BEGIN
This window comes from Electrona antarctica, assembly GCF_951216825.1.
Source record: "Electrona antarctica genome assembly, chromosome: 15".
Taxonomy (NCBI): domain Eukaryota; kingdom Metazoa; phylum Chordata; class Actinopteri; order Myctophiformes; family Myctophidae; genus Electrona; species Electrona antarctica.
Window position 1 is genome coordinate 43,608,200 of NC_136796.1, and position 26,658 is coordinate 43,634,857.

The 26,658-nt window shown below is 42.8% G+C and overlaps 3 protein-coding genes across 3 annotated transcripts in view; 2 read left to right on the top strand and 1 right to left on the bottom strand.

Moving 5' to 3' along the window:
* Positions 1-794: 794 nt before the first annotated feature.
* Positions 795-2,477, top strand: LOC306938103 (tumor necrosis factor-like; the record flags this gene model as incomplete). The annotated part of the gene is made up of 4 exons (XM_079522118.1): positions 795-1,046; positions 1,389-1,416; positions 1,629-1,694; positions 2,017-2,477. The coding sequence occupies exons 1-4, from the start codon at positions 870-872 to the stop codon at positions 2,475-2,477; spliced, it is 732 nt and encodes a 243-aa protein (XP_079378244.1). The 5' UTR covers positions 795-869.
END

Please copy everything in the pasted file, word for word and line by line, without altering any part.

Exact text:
This window comes from Electrona antarctica, assembly GCF_951216825.1.
Source record: "Electrona antarctica genome assembly, chromosome: 15".
Taxonomy (NCBI): domain Eukaryota; kingdom Metazoa; phylum Chordata; class Actinopteri; order Myctophiformes; family Myctophidae; genus Electrona; species Electrona antarctica.
Window position 1 is genome coordinate 43,608,200 of NC_136796.1, and position 26,658 is coordinate 43,634,857.

The 26,658-nt window shown below is 42.8% G+C and overlaps 3 protein-coding genes across 3 annotated transcripts in view; 2 read left to right on the top strand and 1 right to left on the bottom strand.

Moving 5' to 3' along the window:
* Positions 1-794: 794 nt before the first annotated feature.
* Positions 795-2,477, top strand: LOC306938103 (tumor necrosis factor-like; the record flags this gene model as incomplete). The annotated part of the gene is made up of 4 exons (XM_079522118.1): positions 795-1,046; positions 1,389-1,416; positions 1,629-1,694; positions 2,017-2,477. The coding sequence occupies exons 1-4, from the start codon at positions 870-872 to the stop codon at positions 2,475-2,477; spliced, it is 732 nt and encodes a 243-aa protein (XP_079378244.1). The 5' UTR covers positions 795-869.